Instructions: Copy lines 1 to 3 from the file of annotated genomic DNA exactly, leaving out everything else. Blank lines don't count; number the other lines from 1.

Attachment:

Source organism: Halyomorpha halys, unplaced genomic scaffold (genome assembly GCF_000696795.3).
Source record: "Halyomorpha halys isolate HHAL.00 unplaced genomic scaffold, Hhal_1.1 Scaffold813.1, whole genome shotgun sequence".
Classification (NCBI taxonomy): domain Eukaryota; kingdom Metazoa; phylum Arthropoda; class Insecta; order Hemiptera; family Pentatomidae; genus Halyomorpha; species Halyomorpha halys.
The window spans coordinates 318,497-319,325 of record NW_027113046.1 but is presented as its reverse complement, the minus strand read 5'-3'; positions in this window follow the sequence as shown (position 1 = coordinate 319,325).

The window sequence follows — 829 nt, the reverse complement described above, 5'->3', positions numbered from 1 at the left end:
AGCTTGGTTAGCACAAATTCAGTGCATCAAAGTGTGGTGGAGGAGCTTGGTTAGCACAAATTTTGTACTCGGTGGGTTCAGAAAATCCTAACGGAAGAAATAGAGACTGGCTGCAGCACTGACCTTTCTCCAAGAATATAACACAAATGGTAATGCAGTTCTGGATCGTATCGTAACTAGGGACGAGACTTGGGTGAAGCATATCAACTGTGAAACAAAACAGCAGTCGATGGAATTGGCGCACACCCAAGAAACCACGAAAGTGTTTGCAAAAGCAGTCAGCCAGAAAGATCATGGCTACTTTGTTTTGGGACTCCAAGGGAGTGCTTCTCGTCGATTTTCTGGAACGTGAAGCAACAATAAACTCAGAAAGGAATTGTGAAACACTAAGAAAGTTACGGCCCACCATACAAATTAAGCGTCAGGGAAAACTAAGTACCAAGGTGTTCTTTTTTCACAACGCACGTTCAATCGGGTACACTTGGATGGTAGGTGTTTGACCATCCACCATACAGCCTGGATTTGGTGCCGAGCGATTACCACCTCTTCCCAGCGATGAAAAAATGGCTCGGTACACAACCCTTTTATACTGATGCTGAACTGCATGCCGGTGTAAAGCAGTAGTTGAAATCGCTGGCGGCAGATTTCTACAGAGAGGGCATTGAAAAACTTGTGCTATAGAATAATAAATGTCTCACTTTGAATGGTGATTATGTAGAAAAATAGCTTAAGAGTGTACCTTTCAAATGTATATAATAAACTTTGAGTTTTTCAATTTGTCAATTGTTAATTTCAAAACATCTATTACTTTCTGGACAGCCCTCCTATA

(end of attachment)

Source organism: Halyomorpha halys, unplaced genomic scaffold (genome assembly GCF_000696795.3).
Source record: "Halyomorpha halys isolate HHAL.00 unplaced genomic scaffold, Hhal_1.1 Scaffold813.1, whole genome shotgun sequence".
Classification (NCBI taxonomy): domain Eukaryota; kingdom Metazoa; phylum Arthropoda; class Insecta; order Hemiptera; family Pentatomidae; genus Halyomorpha; species Halyomorpha halys.